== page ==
chapter 10 – motivating employees and creating self-managed teams

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Chapter 10 – Chapter 10 – Motivating Employees Motivating Employees and Creating Self- and Creating Self- Managed Teams Managed Teams

Author: briana-miles

Post on 29-Dec-2015




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  • Chapter 10 Motivating Employees and Creating Self-Managed Teams

  • Chapter 10 Learning GoalsWhat are the basic principles of Frederick Taylors concept of scientific management?What did Elton Mayos Hawthorne studies reveal about worker motivation?What is Maslows hierarchy of needs, and how do these needs relate to motivation?How are McGregors Theories X and Y used to explain worker motivation?What are the basic components of Herzbergs motivator-hygiene theory?

  • Chapter 10 Learning Goals (contd.)

    What three contemporary theories on employee motivation offer insights into improving employee performance?How can managers redesign existing jobs to increase employee motivation and performance?What different types of teams are being used in organizations today?What initiatives are organizations using today to motivate and retain employees?

  • Motivating EmployeesEmployees are a firms most important resource but also most difficult to manageSo, how can managers create a workplace that motivates employees and allows them to perform at their best?

  • Evolution of Motivation Theory1. Scientific Management2. Hawthorne Studies3. Hierarchy of Needs4. Theories X and Y5. Motivator-Hygiene Theory

  • Scientific ManagementDesigned by Fredrick TaylorAssumes all people are motivated by economic meansBased on 4 principlesDevelop a scientific approach to each job elementScientifically select, train, teach, & develop employeesEncourage cooperation between workers & managersDivide work among workers & managers based on who is best suited for it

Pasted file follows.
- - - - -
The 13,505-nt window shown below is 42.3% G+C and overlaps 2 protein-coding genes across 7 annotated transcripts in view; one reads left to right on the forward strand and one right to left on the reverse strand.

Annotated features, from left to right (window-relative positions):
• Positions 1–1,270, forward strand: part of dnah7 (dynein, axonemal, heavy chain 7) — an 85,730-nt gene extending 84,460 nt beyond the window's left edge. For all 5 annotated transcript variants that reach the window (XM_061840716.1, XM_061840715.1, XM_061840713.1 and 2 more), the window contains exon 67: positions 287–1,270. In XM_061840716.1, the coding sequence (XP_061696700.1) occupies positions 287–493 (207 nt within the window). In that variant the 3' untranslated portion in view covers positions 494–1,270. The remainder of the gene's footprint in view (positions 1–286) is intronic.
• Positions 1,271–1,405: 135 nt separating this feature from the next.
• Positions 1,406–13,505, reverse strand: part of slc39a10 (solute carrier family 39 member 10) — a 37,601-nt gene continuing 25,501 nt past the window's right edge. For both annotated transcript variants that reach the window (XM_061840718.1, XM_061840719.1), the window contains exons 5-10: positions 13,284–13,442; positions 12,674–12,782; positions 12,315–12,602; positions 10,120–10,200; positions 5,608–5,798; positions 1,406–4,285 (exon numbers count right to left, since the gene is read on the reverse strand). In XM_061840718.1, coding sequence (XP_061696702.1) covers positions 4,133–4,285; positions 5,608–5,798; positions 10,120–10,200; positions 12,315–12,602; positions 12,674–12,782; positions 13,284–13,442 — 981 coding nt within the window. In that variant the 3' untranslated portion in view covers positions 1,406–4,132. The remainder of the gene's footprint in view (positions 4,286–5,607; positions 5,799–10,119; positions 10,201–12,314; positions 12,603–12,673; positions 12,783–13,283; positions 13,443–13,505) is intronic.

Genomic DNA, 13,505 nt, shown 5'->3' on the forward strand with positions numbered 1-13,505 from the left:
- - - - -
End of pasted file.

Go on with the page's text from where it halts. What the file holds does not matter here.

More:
• The Hawthorne StudiesExperimented with job design, length of work day and week, break times, and incentivesHawthorne EffectSocial needs also play an important role in employee motivation

  • Maslows Hierarchy of NeedsBased on universal human needsIndividuals act to meet their unmet needsManagers try to create workplace that will increase the likelihood that employees will meet all of their needsIf appealing to an already met need, its hard to motivate an employee

  • Maslows Hierarchy of NeedsPhysiological needsSafety needsSocial needsEsteemneedsSelf-actualization needs

  • McGregors Theories X and Y2 contrasting sets of assumptions about human natureTheory X pessimisticTheory Y optimisticA managers view of human nature affects the way they motivate and manage employeesMcGregor believed Theory Y explained most employees

  • Herzbergs Motivator-Hygiene TheoryWhat do people really want from their work experience?Motivating factors create job satisfactionHygiene factors create job dissatisfactionProper management of hygiene factors can prevent dissatisfaction but cannot provide motivationManagement needs to focus on job satisfiers

  • Contemporary Views of MotivationExpectancy Theory